- Thanks to all the above, I'm starting to differenciate between formality levels used in Korean. Now, when I'm watching a k-drama I try to notice the endings of verbs and adjectives to get an idea of the formality level they are using each time. Also, I'm trying to pay special attention to when and with whom they use each formality level, and I've found it is more complex that what it may actually seem. For example, yesterday I started watching a k-drama with english subs: 38 Task Force (38사기동대 ) and there is a team that go around trying to collect taxes from tax evaders. Most of the team members are about the same age, but the leader is much older. When they where on a van, one of the members talked in general to the others (including the leader) using the Informal-Low way (반말), but when he directly talked to the leader he changed to a more formal language (존댓말). In the same episode, the leader got pissed off with one of the tax evaders for talking to him in the Informal-Low way (반말) and asked for his ID (I suppose he wanted to check his age to see who was older).
- On Memrise I'm still studying the conjuctions and ocasionally reviewing the first batch of 30 nouns.
I think that going back to the first sentence after every two new sentences is too slow a pace, so I decided that I'll go back to the first sentence after every five new sentences.
My main focus with Glossika right now is to improve my listening and become better at matching it with their written counterpart. I also want to improve my writing (here I'm not talking about production, but just to get used to how korean is written). Another goal with my current use of Glossika is to become aware of how the korean language is structured and how phrases and sentences are formed. For now the only grammar I'll look at is that directly related to adjectives and verbs (mainly using the two books I mentioned in my previous post), and only at a "as needed" basis for getting a better understanding of Glossika's sentences. I'll try to guess the function of particles in the korean sentences based on the english version of the same sentences. At some point in the future I plan to read about the use of particles so I can contrast it with my deductions and correct any mistakes I could have made.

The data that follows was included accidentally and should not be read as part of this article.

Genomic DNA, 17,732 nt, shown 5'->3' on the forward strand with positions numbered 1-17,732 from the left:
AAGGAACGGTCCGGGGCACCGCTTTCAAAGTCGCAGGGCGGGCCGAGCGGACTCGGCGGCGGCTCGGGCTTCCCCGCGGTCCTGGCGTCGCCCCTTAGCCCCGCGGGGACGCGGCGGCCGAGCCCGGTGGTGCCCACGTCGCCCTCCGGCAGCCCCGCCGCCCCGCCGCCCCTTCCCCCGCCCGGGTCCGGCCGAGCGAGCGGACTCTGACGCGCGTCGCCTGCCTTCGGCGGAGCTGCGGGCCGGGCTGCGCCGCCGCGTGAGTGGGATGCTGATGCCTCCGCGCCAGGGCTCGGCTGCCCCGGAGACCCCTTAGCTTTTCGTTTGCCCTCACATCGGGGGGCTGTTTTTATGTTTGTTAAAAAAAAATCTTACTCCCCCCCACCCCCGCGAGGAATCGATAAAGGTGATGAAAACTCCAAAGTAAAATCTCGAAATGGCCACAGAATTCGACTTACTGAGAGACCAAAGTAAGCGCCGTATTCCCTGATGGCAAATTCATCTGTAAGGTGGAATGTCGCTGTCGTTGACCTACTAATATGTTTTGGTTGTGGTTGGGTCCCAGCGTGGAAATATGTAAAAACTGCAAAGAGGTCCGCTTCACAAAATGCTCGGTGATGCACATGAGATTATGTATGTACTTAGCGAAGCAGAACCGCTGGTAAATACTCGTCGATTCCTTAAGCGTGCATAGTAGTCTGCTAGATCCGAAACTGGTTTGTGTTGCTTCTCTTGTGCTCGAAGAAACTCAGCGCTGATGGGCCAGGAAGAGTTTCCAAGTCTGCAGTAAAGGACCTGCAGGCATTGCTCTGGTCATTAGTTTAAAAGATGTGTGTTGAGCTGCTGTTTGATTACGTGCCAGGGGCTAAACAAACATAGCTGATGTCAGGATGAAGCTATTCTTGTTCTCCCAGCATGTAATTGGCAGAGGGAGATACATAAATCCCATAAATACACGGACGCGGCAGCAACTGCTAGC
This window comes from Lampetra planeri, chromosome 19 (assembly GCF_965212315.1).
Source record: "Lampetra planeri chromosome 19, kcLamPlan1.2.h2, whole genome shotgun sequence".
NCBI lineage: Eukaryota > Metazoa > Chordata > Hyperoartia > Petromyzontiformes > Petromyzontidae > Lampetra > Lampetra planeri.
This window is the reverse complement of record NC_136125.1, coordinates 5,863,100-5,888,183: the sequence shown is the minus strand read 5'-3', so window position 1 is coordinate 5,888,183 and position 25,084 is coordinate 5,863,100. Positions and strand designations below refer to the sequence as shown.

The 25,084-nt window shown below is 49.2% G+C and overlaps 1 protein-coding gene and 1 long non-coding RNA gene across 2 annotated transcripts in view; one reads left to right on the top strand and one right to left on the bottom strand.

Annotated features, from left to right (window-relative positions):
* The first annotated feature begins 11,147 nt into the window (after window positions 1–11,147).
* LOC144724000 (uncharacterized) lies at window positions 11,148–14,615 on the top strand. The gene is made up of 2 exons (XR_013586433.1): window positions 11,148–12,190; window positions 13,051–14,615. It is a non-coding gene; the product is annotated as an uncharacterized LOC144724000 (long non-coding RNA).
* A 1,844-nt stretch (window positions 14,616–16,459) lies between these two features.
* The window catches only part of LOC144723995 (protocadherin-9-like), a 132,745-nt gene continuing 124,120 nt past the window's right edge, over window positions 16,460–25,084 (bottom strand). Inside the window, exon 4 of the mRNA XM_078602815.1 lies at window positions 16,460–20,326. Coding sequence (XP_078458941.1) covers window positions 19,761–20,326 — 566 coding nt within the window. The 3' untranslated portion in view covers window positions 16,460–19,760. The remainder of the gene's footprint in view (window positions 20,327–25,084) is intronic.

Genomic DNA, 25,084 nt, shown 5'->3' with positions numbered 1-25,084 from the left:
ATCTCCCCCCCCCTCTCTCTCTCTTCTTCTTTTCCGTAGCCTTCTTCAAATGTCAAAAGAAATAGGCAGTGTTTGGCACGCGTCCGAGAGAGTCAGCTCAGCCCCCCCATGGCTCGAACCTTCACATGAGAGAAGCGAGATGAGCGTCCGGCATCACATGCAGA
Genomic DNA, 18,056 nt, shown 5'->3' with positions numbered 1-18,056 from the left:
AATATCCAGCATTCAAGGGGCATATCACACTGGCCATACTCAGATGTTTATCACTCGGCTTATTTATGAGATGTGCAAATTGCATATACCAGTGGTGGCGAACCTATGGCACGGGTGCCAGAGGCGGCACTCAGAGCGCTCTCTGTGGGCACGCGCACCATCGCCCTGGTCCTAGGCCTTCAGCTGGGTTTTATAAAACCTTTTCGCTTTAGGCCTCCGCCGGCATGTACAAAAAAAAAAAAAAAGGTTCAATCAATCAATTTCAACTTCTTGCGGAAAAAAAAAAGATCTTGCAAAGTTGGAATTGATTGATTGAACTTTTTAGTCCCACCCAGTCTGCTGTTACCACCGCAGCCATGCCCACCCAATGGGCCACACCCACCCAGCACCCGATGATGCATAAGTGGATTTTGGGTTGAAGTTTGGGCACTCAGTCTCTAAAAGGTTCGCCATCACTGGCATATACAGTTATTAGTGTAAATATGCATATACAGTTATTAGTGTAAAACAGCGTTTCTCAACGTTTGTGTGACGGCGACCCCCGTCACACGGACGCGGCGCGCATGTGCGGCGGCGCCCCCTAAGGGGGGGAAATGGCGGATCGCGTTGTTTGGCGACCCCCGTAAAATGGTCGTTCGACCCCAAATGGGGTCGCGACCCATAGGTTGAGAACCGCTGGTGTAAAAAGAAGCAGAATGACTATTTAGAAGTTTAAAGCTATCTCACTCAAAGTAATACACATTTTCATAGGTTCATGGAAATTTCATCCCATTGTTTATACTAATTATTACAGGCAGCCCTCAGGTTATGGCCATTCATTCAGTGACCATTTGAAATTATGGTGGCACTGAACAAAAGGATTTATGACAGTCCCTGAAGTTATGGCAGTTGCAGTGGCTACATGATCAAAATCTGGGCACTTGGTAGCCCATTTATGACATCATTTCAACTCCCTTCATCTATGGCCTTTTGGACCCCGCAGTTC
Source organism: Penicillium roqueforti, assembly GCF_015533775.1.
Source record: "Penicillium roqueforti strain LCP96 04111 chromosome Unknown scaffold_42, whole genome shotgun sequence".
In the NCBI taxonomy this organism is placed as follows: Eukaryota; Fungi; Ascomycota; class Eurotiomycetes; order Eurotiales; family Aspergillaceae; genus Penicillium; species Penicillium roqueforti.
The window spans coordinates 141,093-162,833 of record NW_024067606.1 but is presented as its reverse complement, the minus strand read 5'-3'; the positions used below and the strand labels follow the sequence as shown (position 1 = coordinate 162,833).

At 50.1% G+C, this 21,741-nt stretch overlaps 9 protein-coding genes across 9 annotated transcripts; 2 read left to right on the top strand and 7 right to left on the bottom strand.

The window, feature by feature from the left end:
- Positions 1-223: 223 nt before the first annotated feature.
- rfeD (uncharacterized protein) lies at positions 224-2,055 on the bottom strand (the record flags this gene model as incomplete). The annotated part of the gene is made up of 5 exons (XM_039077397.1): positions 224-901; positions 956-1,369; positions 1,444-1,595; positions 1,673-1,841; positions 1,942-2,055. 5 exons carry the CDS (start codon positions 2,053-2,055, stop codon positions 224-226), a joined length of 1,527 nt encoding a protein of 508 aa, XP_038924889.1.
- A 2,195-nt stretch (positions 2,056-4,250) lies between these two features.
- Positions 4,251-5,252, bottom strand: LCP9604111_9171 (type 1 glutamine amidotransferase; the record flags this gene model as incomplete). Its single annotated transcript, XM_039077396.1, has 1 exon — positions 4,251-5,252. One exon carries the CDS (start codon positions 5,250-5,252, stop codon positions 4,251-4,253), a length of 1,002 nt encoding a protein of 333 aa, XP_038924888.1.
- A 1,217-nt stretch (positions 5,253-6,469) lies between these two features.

As a by-product of my way of working with Glossika, I may end up learning some or even many of the actual sentences, but that will not be my focus or intention for now. For now, what I do want to remember is how to write korean, the right way to form syllables and transcribe spoken language into the written form.
- With the drama "Tomorrow With You" (내일 그대와) I'm focusing on different things each time I watch the same segment:
1) The first time a watch a segment (no-subbed), I pay special attention to the sounds, the way actors move their mouths in order to produce those sounds and I try to imitate those movements to get my language production muscles acustomed to pronouncing korean. This is a focused mode. 2) The second time (with english subs) I just try to enjoy the drama. I think more on story-related terms than on language learning. This is a somehow difuse mode that sometimes allows me to make interesting connections between meaning and the actual usage of words and expressions. 3) The third and final time (no-subbed) I try to see how much I can understand and connect now that I know what they are saying. I also pay attention to the different levels of formality that characters use between them.
If at any time I get really curious about something (a word, an expression, etc.), I pause the video and look for it on the internet. Sometimes I get really interesting answers, and sometimes I can't even find the word or expression (probably because I'm not hearing it right, or maybe because it is a very informal or rare form of the language).
- I finished reading the "Introduction to the Korean Language" part of the book "Korean Grammar in Use: Beginning to Early Intermediate". It was interesting to see how the Informal-High basically uses the same endings for every kind of sentence (declarative, interrogative, imperative and propositive), and the actual meaning is mainly expressed by intonation and deduced by context.
Another thing that I found really interesting was the part of "Honorific Expressions". I think this part is more challenging than the formality levels because it seems to be more complex, so I'll come back from time to time to re-read it because I want to have it more present when watching korean TV, so I can detect how it is actually used by natives. Probably in the future I'll try to go deeper into this topic, but for now I think it's too early to start tackling that.